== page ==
By Rebecca L. Evans
Thirty years on from my first visit to KKFI or Kapatiran-Kaunlaran Foundation Inc., I have had the privilege to return in a research capacity. I am working with the Water and Engineering Development Centre of Loughborough University in the United Kingdom and my thesis is WASH (Water, Sanitation and Hygiene) challenges in informal settlements/slums, particularly pertaining to MHM (Menstrual Hygiene Management).
I would like to share some of my initial observations with you. I have looked at Water, Sanitation, Handwashing, Solid Waste and MHM in these areas: Manila North Cemetery (urban); Dump Site at Looban, Bulacan (rural); Tramo, a peri-urban site in Pulilan; and R. Papa Street, Manila (Urban).
Firstly, I have seen very big improvements with regard to water. Piped water is available 24/7 here in Manila and there has only been one stoppage during my stay. Even the informal settlements are served with household connections (except MNC) and individual meters on 1-inch diameter flexible piping.
A culture of purchasing filtered drinking water has also been established very effectively. Water is sufficient and affordable for most. This in itself will have led to a reduction in water-washed and water-borne diseases.
Regarding sanitation, there has been a cultural shift so that most people are using comfort rooms (CRs) and open defecation is not practiced in the city (although it still is in the rural areas). Even in the informal settlements, people have dug pit latrines where they can. Most are pour-flush as water is available. However, they may be shared by a number of families, even 20-plus extended family members and friends. Status is conferred by having a pedestal CR.
All the women I talked to have an aspiration to have a private CR.
Hand-washing is a bit of a hit-and-miss. Many people know they should be hand-washing but they tell me they are lazy, or they forget. There is a lack of understanding about the importance of washing with soap amongst those that are uneducated.
Generally speaking, solid waste and its disposal has got worse. There has been a proliferation of plastic, here in Manila fuelled by the fast-food chains, but everywhere plastic is being used because it is cheap, convenient and, ironically, hygienic.
I have eaten food off plates wrapped in plastic to avoid washing up and making sure it is clean. The solid waste is accumulating in the streets and blocking drainage systems. Although there is an efficient garbage collection system that comes regularly, there isn’t an understanding or commitment to separation and recycling. The environment is being degraded.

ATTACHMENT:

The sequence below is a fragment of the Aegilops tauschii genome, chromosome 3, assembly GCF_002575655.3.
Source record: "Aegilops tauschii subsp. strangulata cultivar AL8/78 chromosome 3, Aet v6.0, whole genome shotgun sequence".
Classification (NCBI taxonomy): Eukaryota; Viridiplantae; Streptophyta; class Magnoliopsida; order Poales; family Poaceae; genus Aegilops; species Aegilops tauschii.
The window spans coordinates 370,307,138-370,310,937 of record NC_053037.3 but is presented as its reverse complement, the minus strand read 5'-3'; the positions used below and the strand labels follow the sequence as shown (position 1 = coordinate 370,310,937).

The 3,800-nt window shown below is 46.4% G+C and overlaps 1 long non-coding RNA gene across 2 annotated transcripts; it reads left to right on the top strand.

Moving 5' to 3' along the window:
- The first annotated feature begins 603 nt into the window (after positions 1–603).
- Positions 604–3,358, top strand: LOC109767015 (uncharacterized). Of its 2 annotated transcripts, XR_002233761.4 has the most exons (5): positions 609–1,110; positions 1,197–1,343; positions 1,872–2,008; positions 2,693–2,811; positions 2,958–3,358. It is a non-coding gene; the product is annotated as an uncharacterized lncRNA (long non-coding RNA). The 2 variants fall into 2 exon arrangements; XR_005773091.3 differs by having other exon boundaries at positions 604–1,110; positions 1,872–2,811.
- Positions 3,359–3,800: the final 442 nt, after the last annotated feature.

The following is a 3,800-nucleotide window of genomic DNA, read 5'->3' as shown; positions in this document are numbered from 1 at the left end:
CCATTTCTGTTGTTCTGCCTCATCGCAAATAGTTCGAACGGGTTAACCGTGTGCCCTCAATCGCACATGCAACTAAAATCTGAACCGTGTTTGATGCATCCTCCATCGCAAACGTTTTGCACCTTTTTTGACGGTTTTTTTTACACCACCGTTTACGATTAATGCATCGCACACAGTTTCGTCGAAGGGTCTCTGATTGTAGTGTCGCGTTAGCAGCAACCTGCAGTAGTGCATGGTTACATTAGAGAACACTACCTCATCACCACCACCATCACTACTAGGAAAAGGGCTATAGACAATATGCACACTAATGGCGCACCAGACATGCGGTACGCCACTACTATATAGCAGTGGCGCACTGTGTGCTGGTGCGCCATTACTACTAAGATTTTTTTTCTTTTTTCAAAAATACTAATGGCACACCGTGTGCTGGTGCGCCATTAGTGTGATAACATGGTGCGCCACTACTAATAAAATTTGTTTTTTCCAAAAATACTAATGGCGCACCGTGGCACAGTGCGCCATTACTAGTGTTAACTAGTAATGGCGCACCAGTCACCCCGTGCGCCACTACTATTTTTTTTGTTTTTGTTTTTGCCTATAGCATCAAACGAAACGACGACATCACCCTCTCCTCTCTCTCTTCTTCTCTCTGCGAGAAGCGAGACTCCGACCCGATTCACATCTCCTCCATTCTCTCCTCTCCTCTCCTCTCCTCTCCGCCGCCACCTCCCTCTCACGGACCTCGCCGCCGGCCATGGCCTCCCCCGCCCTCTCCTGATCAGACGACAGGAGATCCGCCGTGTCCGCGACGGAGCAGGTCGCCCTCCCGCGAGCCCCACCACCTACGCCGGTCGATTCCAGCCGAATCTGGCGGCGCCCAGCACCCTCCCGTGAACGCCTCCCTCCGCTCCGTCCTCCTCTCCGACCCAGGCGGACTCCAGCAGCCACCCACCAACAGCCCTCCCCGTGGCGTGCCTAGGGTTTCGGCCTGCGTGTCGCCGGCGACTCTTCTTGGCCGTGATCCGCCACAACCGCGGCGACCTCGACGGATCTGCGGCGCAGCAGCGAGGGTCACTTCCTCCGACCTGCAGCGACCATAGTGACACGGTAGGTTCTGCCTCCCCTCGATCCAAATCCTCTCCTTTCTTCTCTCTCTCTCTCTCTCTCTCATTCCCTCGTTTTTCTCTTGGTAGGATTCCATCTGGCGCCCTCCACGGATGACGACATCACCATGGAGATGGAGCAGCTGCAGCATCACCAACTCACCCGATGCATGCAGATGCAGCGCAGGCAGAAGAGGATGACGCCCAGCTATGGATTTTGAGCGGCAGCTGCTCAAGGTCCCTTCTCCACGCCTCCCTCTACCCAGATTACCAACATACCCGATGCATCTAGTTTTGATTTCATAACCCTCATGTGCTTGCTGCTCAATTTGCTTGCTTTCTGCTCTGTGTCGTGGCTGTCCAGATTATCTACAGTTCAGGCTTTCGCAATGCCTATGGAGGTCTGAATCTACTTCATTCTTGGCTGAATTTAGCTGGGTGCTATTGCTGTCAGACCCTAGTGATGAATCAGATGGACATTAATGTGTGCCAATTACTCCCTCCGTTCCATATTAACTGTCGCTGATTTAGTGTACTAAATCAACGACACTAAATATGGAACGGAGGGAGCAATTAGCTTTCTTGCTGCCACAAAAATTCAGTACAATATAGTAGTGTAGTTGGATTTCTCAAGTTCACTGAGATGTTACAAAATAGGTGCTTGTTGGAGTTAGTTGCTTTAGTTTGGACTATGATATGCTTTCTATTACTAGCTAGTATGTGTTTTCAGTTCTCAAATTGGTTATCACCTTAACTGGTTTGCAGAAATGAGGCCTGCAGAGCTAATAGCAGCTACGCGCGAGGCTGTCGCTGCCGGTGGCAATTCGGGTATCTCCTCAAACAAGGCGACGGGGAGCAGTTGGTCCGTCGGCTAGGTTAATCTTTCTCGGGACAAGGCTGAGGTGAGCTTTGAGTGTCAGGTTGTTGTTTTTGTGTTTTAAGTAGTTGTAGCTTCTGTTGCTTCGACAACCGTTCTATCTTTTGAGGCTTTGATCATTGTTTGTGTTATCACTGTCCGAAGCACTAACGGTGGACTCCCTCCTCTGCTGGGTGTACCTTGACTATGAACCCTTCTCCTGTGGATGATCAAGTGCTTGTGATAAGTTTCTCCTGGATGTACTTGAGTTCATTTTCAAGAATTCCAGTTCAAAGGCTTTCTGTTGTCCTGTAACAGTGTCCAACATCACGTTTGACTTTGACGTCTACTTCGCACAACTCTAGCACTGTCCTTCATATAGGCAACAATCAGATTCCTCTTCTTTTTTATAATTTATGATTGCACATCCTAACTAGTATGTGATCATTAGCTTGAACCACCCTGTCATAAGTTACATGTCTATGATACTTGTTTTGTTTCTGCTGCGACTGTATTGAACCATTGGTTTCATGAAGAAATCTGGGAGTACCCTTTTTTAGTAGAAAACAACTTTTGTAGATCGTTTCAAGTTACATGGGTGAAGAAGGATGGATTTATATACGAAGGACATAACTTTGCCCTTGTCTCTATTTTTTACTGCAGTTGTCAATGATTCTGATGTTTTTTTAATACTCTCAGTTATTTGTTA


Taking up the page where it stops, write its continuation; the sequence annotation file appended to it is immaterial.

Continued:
Speaking to women about MHM, they face the same challenges as women the world over: worrying about leaking, staining, where to change, privacy, washing hands and disposal. The extent to which it limits their activities is not fully understood. It certainly is limiting to girls and students who are in education; they can’t always concentrate, they can’t take part in everything and they may need to go home. It is also limiting to working women for the same reasons.
But for those in project areas who live in and around their homes, bringing up families, it does not seem to be such a worry. Many are not regularly menstruating due to the constant cycle of childbirth. It is difficult to say whether a coping strategy for menstruation is to stay at home, and a consequence is to have babies, or whether it is the other way round.
Nearly all women and girls would choose to use disposable napkins during their menstruation, for the comfort and protection they afford. Women who stay at home or who are trying to save money, might use cloths. Tampons are not available here and caused much curiosity.
I have identified some common cultural traditions surrounding menstruation: On your first menstruation you should jump down three times in order to have a menstruation that lasts three days; you should not use disposable napkins otherwise your menstruation will stop; you should wipe the menstrual blood on your face to prevent pimples; you should stay in the house; and, finally, during your menstruation, you should not take a bath.
The extent to which these were practiced varied, though many people saw them as old wives’ tales.
In Manila North Cemetery, there are no household connections for water as it is not recognised as an informal settlement, merely a squat. However, there is a hand-pump and deep-well, and people are earning sufficient as tricycle drivers mainly, to buy water to meet their needs.